Carlos Esparza, South Texas separatist and supporter of Juan N. Cortina, was born in September 1828 in Matamoros, Tamaulipas, to Pedro and Felicidad (Villareal) Esparza. He was privately educated. With his father he managed a ranch twenty miles from Brownsville on the lower Rio Grande. On February 27, 1850, Esparza, his father, Enrique Sánchez, and other citizens of the area attempted to establish a territorial government and separate themselves from the rest of Texas. It was to be named the Territory of the Rio Grande and to be designed to protect the interests of Hispanics. The proposal became politically complicated and was dropped. Also in 1850 Esparza married Francisca García, daughter of Ramón García, who joined him as a guerilla strategist and spy against the Texas Rangers and other enemies of Cortina. Esparza chose his aids for their merit and strict discipline. With Cortina he managed to aid Union and Confederate forces against each other while promoting the Cortinista cause. From 1860 to 1876 he provided military supplies and funds for the Cortinistas. He was to all appearances an ordinary rancher, possessing neither Cortina's striking appearance nor leadership qualities. The eccentric, sharp-tongued Esparza remained Cortina's man in the shadows. Cortina gave him an honorary superintendent's position in Matamoros so that he would have access to city resources and information. In 1873 Esparza was appointed special deputy inspector of hides and animals in Cameron County. Texas Ranger Leander H. McNelly was probably referring to Esparza when he referred on January 24, 1876, to the Cortinistas' "organization...called the 'rural police.' The chief man is owner of a ranch, or the superintendent...He is a civil officer...He sends an alarm to one ranch, and it is sent from ranch to ranch in every direction." After Cortina was arrested in 1875, Esparza retreated to his ranch. Except for his activities as a stockholder with the Rio Grande Railroad Company in Brownsville and other business matters, he became a recluse to avoid criminal charges for his controversial political activities. He also managed to save himself with his witty sayings and business talents. He died on September 28, 1885.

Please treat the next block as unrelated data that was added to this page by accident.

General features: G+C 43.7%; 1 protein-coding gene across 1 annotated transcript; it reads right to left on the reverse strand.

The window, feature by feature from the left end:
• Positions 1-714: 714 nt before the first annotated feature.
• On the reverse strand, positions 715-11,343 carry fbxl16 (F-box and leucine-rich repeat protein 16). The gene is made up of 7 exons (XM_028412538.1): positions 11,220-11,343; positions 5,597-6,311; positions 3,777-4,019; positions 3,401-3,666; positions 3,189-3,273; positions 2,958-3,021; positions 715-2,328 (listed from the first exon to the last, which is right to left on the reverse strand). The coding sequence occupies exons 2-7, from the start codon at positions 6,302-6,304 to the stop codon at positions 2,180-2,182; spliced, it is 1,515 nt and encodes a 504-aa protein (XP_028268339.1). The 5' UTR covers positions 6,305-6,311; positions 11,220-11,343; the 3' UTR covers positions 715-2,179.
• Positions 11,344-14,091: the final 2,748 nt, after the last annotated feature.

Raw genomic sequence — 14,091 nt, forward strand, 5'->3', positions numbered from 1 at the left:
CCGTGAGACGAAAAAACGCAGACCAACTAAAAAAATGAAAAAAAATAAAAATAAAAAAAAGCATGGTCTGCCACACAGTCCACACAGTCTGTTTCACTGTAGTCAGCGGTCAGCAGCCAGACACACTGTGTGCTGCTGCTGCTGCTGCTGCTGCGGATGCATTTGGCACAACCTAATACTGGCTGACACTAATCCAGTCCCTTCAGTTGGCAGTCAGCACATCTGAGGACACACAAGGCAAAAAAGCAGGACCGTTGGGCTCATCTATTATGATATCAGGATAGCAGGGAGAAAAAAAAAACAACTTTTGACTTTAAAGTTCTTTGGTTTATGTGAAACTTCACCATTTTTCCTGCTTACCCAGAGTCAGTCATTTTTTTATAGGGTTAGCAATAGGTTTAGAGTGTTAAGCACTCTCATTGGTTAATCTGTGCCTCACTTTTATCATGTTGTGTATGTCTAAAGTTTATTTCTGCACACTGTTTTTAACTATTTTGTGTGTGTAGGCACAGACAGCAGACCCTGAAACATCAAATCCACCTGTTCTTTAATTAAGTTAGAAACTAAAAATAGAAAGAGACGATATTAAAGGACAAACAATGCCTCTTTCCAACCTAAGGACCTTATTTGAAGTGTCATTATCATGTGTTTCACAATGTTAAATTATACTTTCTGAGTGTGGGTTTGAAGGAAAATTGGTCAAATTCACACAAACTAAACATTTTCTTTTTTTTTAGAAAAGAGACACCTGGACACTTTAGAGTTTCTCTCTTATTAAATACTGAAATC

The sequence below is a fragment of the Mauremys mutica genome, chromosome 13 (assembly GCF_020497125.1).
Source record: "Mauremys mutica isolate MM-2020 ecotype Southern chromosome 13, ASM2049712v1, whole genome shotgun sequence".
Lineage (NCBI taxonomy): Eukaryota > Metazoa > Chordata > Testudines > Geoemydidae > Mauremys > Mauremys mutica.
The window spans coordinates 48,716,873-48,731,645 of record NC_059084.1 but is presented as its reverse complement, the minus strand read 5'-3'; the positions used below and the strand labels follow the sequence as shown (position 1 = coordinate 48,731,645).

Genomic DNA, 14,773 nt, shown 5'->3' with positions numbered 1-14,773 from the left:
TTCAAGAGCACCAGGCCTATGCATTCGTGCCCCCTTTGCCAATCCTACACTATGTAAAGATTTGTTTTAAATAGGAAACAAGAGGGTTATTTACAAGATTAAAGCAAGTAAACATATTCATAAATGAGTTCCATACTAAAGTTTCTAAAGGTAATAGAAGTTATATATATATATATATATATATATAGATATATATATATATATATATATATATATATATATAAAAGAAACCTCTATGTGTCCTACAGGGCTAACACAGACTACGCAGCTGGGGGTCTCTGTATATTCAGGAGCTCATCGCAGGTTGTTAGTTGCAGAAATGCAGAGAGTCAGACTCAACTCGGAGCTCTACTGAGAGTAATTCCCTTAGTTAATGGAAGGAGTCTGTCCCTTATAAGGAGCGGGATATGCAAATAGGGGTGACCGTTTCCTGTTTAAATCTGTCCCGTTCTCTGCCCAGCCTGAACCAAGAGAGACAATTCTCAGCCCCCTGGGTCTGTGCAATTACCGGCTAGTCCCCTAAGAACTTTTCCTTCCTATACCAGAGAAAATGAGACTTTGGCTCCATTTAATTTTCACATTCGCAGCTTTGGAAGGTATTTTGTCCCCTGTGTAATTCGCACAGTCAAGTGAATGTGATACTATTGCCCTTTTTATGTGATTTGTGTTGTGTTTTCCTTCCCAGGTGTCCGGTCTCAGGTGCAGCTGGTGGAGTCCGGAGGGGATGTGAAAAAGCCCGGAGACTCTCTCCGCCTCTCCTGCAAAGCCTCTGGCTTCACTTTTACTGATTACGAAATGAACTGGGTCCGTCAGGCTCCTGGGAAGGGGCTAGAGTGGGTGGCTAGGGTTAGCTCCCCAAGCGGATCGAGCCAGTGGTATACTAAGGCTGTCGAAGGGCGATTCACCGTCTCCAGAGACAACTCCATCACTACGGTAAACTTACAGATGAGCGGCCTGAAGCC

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Frank H. Dugan, "The 1850 Affair of the Brownsville Separatists," Southwestern Historical Quarterly 61 (October 1957). Carlos Larralde, Carlos Esparza: A Chicano Chronicle (San Francisco: R&E Research Associates, 1977).
The following, adapted from the Chicago Manual of Style, 15th edition, is the preferred citation for this entry.
Carlos M. Larralde,
Handbook of Texas Online,
accessed August 20, 2022,
Published by the Texas State Historical Association.
Original Publication Date:
January 1, 1995
Most Recent Revision Date:
September 12, 2019
This entry belongs to the following Handbook Special Projects: